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Old 18th June 2021
joao177 joao177 is offline
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Arrow How to find out network interface speed

I'm using the rtwn firmware. The man pages for "rtwn" doesn't give me a clue . As I know, this can be achieved in Linux via the "iwconfig" command.

Thank you.
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Old 18th June 2021
joao177 joao177 is offline
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This is the output for "ifconfig rtwn0 chan". Please excuse me if I'm being stupid.

Code:
rtwn0: flags=8843<UP,BROADCAST,RUNNING,SIMPLEX,MULTICAST> mtu 1500
	lladdr b0:c0:90:a2:d5:45
	index 2 priority 4 llprio 3
	groups: wlan egress
	media: IEEE802.11 autoselect (OFDM48 mode 11g)
	status: active
	ieee80211: nwid "Carol Nova" chan 9 bssid d4:6e:0e:cd:aa:50 -52dBm wpakey wpaprotos wpa2 wpaakms psk wpaciphers ccmp wpagroupcipher ccmp
		chan  freq      properties
		   1  2412 MHz  -
		   2  2417 MHz  -
		   3  2422 MHz  -
		   4  2427 MHz  -
		   5  2432 MHz  -
		   6  2437 MHz  -
		   7  2442 MHz  -
		   8  2447 MHz  -
		   9  2452 MHz  -
		  10  2457 MHz  -
		  11  2462 MHz  -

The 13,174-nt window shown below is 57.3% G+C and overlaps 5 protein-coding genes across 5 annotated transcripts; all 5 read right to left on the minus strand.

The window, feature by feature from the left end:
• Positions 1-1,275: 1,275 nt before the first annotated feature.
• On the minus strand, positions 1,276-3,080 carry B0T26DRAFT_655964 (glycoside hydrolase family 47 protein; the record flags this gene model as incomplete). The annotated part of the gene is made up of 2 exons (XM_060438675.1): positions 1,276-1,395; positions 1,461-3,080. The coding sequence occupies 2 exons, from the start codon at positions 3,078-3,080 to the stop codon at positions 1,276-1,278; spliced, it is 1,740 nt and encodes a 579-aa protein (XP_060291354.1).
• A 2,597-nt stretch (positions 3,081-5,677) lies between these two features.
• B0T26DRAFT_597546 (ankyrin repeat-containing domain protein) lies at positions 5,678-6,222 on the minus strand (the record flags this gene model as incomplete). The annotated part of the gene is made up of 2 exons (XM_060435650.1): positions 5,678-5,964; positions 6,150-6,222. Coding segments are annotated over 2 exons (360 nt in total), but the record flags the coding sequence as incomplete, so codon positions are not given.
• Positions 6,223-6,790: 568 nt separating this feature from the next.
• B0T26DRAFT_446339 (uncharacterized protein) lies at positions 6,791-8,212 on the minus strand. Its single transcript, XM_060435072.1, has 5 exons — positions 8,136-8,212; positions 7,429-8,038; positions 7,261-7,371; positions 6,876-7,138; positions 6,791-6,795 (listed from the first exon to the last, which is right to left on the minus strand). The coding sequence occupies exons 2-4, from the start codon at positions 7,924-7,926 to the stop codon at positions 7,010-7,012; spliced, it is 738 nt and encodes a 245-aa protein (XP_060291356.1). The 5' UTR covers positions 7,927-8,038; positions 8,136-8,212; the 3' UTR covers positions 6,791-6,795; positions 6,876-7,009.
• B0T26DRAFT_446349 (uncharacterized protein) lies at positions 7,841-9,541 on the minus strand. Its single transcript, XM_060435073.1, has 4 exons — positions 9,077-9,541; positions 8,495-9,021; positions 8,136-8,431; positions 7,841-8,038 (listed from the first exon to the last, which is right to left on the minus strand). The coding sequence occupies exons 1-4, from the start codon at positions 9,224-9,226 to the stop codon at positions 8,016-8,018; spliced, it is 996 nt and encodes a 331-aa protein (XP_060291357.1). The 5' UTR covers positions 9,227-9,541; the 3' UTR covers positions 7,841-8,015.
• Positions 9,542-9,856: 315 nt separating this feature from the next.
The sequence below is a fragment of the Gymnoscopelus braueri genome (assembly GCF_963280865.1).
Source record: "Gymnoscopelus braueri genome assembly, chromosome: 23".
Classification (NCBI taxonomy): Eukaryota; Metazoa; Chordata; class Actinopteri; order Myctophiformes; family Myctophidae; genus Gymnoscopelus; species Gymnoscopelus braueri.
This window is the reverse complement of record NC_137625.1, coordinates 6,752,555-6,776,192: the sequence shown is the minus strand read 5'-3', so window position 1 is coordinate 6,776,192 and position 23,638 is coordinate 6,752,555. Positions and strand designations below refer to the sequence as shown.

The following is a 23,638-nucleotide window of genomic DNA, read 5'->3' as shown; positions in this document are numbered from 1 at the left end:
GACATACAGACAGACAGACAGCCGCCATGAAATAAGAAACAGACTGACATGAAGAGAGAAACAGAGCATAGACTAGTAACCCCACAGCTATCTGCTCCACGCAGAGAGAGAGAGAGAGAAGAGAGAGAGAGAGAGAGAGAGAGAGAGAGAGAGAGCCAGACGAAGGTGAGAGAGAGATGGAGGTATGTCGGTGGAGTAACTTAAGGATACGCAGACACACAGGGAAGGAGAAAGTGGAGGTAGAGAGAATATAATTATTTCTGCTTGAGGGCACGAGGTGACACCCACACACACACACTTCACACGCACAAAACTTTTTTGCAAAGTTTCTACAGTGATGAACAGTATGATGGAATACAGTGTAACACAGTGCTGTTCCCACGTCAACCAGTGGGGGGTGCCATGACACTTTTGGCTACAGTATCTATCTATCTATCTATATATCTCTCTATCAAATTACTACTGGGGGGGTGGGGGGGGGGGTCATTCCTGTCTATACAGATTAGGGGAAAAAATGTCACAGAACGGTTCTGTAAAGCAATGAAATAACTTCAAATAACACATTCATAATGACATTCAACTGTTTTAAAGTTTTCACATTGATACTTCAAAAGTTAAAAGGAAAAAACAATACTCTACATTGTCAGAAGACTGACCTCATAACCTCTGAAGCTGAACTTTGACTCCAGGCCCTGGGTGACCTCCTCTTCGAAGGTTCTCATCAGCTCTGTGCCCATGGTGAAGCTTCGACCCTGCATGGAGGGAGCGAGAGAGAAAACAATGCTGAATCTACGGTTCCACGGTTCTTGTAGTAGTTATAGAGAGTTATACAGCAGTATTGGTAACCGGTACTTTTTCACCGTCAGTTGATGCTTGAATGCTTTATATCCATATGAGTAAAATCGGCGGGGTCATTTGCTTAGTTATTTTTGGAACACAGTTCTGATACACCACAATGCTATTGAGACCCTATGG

12  2467 MHz  -
		  13  2472 MHz  -
		  14  2484 MHz  -
	inet 192.168.0.107 netmask 0xffffff00 broadcast 192.168.0.255

Last edited by J65nko; 19th June 2021 at 10:53 PM. Reason: Added [code] tag ;-)
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Old 18th June 2021
J65nko J65nko is offline
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Your output shows that your adapter is operating in mode 11g. According to https://en.wikipedia.org/wiki/IEEE_802.11g-2003 the maxium throughput for 11g is 54 Mbit/s.

Quote:
The modulation scheme used in 802.11g is orthogonal frequency-division multiplexing (OFDM) copied from 802.11a with data rates of 6, 9, 12, 18, 24, 36, 48, and 54 Mbit/s, and reverts to CCK (like the 802.11b standard) for 5.5 and 11 Mbit/s and DBPSK/DQPSK+DSSS for 1 and 2 Mbit/s. Even though 802.11g operates in the same frequency band as 802.11b, it can achieve higher data rates because of its heritage to 802.11a.
The OFDM48 mode 11g however seem to indicate 48 Mbit/s.
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Last edited by J65nko; 18th June 2021 at 08:42 PM.
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Old 19th June 2021
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jggimi jggimi is offline
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The "interface speed" of a Network Interface Connector (NIC) does not directly correlate to the throughput a NIC can produce. Internal data transfer rates can be lower than the interface speed, there is overhead for each frame/packet processed, and there may be retransmissions of frames due to collisions and errors. In addition, WiFi technologies shift interface speeds up and down constantly for error rate management. The 48 Mbit rate shown by ifconfig(8) was the interface speed at that particular moment-in-time.

NIC throughput can be tested with tools such as tcpbench(1).
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